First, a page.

|Publisher:||Oxford University Press, USA|
contributing to counterterrorism increasingly consider, engage and impact women as agents, partners, and targets of their work. Yet, flawed assumptions and stereotypes remain prevalent, and it remains undocumented and unclear how and why counterterrorism efforts have evolved as they did, including
in relation to women. Drawing on extensive primary source documents, A Woman's Place traces the evolution of women in US counterterrorism efforts through the administrations of Presidents Bush, Obama, and Trump, examining key agencies like the US Department of Defense, the Department of State, and USAID. In their own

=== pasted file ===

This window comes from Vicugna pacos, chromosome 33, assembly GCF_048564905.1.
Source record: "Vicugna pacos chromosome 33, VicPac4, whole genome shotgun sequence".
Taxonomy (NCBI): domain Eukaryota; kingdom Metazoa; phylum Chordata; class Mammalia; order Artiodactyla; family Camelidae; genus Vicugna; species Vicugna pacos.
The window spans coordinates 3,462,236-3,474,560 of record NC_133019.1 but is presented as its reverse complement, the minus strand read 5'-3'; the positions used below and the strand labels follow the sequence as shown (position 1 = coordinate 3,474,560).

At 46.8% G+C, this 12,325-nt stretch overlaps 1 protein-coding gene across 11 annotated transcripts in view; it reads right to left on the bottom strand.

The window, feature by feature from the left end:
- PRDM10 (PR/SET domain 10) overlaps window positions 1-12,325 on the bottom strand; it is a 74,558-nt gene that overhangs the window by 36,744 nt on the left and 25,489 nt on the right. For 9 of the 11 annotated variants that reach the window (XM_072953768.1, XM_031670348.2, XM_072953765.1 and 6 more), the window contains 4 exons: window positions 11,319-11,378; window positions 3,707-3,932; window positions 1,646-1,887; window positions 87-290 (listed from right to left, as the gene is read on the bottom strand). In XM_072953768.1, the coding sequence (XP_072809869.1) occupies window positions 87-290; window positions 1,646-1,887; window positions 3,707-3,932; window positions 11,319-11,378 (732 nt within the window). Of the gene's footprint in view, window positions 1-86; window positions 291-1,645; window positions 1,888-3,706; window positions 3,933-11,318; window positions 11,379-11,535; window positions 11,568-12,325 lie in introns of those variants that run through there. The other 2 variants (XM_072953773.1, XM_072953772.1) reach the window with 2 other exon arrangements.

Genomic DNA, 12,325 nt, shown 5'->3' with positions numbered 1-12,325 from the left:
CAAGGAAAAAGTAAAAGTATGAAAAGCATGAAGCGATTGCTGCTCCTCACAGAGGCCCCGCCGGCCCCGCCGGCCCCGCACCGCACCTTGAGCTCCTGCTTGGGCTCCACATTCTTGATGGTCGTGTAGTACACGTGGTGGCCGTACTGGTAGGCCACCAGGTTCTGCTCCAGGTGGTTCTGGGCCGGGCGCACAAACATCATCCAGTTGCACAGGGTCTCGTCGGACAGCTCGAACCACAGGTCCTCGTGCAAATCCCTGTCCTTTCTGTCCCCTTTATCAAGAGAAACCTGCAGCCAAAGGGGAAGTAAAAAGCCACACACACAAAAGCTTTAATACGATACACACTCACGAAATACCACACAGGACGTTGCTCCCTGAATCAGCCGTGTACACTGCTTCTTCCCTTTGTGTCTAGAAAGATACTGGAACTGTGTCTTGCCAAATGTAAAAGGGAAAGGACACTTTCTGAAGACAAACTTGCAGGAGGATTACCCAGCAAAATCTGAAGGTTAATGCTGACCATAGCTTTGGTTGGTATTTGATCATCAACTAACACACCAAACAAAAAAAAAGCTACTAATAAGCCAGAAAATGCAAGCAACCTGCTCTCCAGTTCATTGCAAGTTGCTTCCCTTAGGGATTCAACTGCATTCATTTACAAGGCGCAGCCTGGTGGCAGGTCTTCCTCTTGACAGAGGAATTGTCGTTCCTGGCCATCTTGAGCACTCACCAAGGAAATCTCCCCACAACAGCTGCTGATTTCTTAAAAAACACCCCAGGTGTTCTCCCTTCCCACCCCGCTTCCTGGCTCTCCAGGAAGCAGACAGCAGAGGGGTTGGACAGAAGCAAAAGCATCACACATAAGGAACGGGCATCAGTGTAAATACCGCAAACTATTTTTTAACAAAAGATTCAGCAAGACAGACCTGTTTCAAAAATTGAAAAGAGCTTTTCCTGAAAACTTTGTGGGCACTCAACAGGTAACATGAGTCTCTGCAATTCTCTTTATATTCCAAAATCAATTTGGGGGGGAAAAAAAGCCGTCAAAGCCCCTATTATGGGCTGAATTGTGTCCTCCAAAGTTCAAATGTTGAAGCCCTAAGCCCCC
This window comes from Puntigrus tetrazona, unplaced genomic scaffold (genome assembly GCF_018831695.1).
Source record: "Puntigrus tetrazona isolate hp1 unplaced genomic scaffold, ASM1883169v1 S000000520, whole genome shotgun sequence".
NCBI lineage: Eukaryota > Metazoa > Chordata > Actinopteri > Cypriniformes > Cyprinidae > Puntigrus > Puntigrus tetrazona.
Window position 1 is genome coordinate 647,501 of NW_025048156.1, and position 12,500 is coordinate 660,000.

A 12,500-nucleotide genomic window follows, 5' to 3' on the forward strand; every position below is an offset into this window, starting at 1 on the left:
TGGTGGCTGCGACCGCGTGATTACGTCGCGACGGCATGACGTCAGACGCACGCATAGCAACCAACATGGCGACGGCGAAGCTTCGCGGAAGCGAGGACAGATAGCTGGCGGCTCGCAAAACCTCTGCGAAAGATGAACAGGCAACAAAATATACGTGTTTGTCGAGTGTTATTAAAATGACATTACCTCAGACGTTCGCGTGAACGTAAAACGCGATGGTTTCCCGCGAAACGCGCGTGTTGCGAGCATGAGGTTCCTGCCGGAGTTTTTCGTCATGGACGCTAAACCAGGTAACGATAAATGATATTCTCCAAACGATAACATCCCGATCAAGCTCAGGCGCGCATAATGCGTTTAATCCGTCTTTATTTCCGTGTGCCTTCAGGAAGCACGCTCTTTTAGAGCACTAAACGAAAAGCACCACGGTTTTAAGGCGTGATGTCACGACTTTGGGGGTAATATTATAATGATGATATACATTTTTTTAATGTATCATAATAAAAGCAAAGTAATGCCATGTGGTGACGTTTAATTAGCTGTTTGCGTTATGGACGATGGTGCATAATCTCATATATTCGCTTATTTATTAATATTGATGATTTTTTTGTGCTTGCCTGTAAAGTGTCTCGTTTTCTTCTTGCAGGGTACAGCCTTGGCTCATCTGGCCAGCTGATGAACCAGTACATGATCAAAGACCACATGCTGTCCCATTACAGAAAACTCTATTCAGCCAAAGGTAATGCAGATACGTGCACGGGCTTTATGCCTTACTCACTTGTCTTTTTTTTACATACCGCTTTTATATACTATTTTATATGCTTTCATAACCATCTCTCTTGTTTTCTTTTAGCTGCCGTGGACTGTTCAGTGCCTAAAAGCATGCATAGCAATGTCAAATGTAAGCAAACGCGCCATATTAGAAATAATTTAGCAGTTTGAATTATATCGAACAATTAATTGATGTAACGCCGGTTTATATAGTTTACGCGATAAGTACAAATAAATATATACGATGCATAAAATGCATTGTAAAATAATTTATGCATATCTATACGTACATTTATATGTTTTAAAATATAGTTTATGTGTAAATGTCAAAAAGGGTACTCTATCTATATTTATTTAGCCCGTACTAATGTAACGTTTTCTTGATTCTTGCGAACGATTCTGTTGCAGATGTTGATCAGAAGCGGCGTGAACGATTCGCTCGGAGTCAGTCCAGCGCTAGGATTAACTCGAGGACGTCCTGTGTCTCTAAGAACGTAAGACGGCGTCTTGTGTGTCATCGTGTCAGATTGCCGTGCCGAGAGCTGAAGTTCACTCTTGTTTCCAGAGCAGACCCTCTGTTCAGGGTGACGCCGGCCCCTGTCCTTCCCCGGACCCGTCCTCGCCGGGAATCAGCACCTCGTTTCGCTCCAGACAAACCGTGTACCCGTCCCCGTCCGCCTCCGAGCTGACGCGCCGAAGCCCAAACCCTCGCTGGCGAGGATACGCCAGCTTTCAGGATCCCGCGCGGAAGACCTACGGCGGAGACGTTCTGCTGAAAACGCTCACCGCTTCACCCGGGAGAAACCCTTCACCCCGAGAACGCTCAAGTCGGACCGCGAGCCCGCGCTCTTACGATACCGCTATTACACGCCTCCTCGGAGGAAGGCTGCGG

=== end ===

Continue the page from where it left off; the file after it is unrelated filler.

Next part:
words, Joana Cook investigates how and why women have developed the roles they have, and interrogates US counterterrorism practices in key countries like Iraq, Afghanistan, and Yemen. Analysing conceptions of and responses to terrorists, she also considers how the roles of women in Al- Qaeda and
Daesh have evolved and impacted on US counterterrorism considerations.